A week ago, Peabody Energy (NYSE:BTU) publicly initiated a spinoff of Patriot Coal, a subsidiary that includes its Appalachian properties. That didn't take too long. Less than a month ago, I noted the company's hiring of Morgan Stanley (NYSE:MS) to explore strategic alternatives for these assets.

Previously, I viewed the spinoff as primarily an unloading of a troublesome piece of Peabody's increasingly global coal business. I stand by my conclusion that "Peabody is going where the growth is." However, there's an aspect of the Patriot Coal business that I had not adequately considered.

In its registration statement with the SEC, Patriot Coal talks about strategies to maximize operational performance, keep customers happy, and pursue growth by various means. But there's one core strategy that stands out from all the rest:

We are well positioned to be a consolidator in Central Appalachia. Our reserves and operations in Central Appalachia are contiguous or in close proximity to numerous small- and medium-sized operators. The breadth of our reserves creates opportunities for growth through acquisitions, reserve transactions and joint ventures involving those operators who seek to monetize their holdings.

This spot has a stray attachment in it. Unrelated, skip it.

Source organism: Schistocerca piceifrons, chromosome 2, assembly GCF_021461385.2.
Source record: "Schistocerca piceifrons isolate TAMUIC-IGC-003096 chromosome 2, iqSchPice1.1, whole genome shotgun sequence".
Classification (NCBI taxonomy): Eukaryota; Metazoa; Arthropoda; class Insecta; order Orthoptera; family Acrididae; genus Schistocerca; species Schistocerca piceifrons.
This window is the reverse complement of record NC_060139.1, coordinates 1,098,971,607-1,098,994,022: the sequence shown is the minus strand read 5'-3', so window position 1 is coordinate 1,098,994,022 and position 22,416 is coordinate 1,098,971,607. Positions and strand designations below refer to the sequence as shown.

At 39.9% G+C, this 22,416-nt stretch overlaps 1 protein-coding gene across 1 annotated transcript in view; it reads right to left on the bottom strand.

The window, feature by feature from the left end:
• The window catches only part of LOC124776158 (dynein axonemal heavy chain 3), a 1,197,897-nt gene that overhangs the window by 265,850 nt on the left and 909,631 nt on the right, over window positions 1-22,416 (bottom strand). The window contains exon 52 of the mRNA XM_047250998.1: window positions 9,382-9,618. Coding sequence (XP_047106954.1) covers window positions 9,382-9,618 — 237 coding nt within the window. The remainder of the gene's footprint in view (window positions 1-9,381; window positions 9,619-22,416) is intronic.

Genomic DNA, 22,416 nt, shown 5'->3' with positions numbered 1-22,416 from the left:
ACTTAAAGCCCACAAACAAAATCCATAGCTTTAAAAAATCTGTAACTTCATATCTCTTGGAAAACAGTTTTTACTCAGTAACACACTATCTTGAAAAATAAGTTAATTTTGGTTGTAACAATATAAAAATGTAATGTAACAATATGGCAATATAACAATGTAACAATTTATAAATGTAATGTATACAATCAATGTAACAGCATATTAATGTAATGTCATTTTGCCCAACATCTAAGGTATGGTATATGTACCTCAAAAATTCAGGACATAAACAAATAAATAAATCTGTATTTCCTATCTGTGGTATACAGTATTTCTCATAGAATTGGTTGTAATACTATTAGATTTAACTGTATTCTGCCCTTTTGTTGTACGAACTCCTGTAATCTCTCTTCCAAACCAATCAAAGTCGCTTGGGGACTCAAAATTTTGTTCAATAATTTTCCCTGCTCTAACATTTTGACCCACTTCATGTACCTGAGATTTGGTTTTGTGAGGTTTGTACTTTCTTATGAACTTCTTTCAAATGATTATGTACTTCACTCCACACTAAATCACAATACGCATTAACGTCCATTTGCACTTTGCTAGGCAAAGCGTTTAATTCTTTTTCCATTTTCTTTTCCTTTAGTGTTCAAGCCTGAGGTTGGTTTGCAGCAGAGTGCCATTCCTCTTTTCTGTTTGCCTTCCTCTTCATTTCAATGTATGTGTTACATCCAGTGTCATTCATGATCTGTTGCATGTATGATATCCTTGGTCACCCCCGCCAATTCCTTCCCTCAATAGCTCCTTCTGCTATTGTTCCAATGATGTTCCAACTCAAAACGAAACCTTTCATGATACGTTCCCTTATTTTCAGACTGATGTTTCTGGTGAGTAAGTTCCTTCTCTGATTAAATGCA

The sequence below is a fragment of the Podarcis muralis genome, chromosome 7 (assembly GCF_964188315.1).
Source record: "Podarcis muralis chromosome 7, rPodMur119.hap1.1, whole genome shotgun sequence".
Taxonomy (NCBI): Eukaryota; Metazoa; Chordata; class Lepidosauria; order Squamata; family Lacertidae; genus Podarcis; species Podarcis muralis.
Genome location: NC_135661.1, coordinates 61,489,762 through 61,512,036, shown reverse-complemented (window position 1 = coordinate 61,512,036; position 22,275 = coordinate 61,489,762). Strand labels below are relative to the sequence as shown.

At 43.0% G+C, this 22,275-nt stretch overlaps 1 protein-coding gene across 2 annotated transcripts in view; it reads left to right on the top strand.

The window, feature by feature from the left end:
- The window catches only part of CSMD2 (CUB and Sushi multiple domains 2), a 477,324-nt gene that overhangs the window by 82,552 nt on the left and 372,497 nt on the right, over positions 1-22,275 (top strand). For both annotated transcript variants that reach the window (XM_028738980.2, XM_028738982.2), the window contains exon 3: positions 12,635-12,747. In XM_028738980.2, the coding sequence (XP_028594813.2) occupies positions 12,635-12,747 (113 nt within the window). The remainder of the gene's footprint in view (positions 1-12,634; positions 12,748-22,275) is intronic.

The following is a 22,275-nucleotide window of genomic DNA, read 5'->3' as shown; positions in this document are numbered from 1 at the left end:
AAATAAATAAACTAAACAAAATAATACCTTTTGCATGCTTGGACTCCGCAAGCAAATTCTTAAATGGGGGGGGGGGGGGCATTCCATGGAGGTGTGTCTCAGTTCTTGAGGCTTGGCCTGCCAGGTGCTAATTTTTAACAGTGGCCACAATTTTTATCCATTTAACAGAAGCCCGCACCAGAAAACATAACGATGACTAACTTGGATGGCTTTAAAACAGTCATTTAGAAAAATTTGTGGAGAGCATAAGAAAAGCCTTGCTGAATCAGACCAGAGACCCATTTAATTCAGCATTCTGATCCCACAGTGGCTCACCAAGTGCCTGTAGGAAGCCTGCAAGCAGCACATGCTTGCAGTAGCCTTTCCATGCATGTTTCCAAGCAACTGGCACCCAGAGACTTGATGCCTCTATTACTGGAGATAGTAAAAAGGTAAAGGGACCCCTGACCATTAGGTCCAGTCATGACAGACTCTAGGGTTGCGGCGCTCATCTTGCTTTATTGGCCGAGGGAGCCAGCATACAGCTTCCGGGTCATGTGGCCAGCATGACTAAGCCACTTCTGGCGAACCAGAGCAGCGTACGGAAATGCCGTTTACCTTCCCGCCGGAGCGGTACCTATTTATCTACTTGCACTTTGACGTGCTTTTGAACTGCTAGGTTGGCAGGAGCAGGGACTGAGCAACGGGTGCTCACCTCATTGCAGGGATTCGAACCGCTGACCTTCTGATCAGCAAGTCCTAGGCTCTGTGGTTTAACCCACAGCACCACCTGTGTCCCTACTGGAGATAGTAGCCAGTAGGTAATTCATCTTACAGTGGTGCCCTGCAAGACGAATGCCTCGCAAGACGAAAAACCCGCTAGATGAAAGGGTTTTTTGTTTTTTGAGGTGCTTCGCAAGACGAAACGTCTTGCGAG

There you have it. Consolidation is the key to understanding Patriot as it sets forth on its own.

Consolidation is also music to any coal investor's ears. With a less-fragmented Appalachian region, think about how much more effectively industry participants like Arch Coal (NYSE:ACI) and International Coal Group (NYSE:ICO) will be able to coordinate "disciplined production." That's fancy talk for cutting production in the face of an inventory glut in order to keep prices high. I think the market will reward Patriot for successful consolidation moves. For that reason, Peabody shareholders should consider hanging onto their Patriot shares in order to realize that value over time.

More sooty foolishness:

Fool contributor Toby Shute doesn't own shares in any company mentioned. The Motley Fool has a disciplined disclosure policy.